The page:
Catching it early is crucial as it becomes much easier to treat. Antibiotics can be used for any infection, but you should try to continue breastfeeding in spite of the pain.

For more information on managing mastitis and other challenges – visit this NHS page.

Is It Illegal To Breastfeed In Public?

Despite the breastfeeding stigma and the fact that some people may feel uncomfortable about the matter, it is completely legal to breastfeed in public areas in the UK as well as in most European countries.

The Equality Act states that it is discrimination to treat a woman poorly if she is breastfeeding. You are absolutely within your rights to challenge anyone who asks you to leave, but the more it is done and the more people understand the process, the more normal it will become.


breastfeeding stigma


Many parents choose to use a muslin or oversized shirt to cover up as they breastfeed in public, but there is no right or wrong way of doing so. Just ensure you feel comfortable.

Benefits For Developing Countries

As well as the antibodies passed from mum to baby, breast milk contains all of the vital nutrients newborns need. It can be a major way of aiding digestion and ensuring newborns are as protected as possible from common illnesses.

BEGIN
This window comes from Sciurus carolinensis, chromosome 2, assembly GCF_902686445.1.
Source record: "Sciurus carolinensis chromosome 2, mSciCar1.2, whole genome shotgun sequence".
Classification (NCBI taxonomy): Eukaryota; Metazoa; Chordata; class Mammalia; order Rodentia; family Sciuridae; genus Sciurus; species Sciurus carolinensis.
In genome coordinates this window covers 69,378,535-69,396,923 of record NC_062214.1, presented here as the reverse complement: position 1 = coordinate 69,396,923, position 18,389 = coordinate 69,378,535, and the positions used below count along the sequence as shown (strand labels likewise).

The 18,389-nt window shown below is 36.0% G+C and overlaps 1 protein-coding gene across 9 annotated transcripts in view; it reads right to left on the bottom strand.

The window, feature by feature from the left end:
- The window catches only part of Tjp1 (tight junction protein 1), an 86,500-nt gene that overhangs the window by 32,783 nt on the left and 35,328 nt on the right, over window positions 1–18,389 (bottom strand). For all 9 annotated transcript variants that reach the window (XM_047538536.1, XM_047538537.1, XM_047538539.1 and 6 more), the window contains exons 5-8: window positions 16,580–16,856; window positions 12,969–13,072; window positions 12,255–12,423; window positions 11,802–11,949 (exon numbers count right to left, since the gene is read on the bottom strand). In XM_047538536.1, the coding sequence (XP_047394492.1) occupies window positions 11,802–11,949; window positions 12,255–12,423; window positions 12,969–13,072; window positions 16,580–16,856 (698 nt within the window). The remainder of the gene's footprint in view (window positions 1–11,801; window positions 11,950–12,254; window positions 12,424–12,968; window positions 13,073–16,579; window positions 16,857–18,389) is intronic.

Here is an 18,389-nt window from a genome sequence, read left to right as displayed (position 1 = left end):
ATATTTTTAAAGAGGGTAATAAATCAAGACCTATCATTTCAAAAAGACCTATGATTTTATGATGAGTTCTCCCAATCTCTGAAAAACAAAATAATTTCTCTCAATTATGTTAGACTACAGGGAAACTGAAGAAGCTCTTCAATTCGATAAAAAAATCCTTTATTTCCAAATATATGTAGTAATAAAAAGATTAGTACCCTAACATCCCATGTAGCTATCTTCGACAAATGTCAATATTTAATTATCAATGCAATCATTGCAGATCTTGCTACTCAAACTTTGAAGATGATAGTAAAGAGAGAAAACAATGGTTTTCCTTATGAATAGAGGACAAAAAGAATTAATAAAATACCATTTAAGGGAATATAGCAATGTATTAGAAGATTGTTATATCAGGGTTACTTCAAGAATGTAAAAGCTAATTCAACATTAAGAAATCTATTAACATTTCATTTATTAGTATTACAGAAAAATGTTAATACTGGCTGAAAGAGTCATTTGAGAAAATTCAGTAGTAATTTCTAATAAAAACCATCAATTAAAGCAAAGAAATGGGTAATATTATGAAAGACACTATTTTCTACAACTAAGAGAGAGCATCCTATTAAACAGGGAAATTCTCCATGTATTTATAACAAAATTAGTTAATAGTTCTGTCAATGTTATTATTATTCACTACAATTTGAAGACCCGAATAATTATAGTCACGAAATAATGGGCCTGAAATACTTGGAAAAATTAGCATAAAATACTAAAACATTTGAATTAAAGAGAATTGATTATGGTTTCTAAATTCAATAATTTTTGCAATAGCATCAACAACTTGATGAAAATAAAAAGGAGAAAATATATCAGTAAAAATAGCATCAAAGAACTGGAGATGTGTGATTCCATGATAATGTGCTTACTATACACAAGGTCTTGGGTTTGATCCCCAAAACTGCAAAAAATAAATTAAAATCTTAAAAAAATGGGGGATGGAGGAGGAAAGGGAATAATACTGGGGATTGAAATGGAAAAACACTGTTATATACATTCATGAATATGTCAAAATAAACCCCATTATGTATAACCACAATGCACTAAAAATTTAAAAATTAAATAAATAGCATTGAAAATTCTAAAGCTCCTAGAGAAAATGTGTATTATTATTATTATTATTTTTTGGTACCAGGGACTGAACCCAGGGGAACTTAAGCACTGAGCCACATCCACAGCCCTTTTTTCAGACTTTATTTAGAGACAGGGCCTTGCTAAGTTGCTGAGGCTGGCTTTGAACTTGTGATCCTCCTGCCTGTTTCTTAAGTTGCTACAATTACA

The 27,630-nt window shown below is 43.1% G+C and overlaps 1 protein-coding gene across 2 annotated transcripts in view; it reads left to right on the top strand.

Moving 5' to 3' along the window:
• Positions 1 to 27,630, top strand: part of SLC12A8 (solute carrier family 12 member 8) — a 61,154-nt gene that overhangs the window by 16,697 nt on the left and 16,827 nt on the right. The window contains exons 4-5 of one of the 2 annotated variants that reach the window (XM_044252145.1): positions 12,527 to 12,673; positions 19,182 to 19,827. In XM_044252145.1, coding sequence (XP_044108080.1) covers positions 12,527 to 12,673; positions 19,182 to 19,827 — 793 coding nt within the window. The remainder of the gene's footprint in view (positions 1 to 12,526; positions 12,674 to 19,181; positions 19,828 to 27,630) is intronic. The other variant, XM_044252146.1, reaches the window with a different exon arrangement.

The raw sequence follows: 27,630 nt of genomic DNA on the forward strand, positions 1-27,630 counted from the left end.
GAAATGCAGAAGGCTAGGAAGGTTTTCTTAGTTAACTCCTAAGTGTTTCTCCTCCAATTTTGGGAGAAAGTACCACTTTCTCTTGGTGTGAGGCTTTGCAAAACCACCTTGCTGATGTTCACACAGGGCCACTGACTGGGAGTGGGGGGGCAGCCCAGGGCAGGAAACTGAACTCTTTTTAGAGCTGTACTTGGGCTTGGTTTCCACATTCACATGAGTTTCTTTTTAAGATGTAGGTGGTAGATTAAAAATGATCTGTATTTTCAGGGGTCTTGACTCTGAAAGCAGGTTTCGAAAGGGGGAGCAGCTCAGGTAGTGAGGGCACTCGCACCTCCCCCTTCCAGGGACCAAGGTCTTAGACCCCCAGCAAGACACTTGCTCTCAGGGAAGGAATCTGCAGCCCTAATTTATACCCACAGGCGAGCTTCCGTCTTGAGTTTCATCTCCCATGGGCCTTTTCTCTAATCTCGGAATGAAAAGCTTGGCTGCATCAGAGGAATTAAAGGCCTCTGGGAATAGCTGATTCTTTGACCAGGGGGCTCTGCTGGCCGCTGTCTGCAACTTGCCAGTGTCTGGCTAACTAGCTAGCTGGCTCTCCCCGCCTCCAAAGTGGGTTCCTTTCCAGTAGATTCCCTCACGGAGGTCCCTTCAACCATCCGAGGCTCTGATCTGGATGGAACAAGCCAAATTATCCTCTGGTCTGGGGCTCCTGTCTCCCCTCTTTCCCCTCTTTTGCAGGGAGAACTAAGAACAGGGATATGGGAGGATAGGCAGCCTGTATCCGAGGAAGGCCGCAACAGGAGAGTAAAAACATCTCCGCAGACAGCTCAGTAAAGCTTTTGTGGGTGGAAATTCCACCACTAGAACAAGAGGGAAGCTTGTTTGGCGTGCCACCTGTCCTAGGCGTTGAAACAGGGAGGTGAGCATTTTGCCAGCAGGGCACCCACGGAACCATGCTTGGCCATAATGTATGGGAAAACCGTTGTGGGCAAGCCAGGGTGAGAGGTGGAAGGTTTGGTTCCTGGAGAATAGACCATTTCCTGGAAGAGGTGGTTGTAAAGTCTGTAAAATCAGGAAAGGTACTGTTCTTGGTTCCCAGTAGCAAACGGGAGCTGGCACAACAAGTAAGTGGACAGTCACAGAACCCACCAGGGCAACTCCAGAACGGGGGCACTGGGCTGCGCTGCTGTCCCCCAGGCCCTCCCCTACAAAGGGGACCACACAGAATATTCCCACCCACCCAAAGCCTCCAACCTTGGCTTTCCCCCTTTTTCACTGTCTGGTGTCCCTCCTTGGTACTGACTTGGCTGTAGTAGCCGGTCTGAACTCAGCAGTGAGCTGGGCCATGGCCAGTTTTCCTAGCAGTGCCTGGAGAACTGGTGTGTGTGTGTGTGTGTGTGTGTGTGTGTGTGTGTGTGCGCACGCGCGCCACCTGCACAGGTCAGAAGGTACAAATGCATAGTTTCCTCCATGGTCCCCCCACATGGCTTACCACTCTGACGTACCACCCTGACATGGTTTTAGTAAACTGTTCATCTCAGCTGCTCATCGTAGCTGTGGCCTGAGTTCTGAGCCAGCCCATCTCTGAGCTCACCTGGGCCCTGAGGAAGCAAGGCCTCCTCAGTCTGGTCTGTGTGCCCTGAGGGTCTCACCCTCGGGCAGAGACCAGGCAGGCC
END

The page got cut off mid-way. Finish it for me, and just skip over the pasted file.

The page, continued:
In areas with poor water sanitation and high rates of disease, it is often much safer than giving a young child contaminated water. It can also help to reduce the risk of malnutrition and dehydration, both of which are common problems in developing countries.

As well as this, in countries where food is in short supply – breast milk is a free alternative that ensures newborns are getting the fuel their body needs to grow. This cheaper option makes a great choice for developing areas that cannot afford to repeatedly buy baby food high in nutrients or formula that can be extremely expensive.

The formula can also be difficult to come by in any areas that are not easy to import to or are not developed with plenty of shops and cities. As a result, breastfeeding may be the only option for some parents. It’s important to remember that even if it is not possible or chosen to breastfeed in developed countries, this does not make it any less essential for those who live elsewhere.

This is part of the reason why we need to educate those who do not understand. Only then can we create a more accepting world for parents and their children.

Tackle Breastfeeding Stigma With Us

From the 1st of August to the 6th of August this year is World breastfeeding awareness week. We work with parents through fertility journeys and pregnancy recovery – seeing all the struggles and challenges they face along the way.

This should not be a barrier people have to deal with simply to ensure their child gets the nutrition and energy they need every day.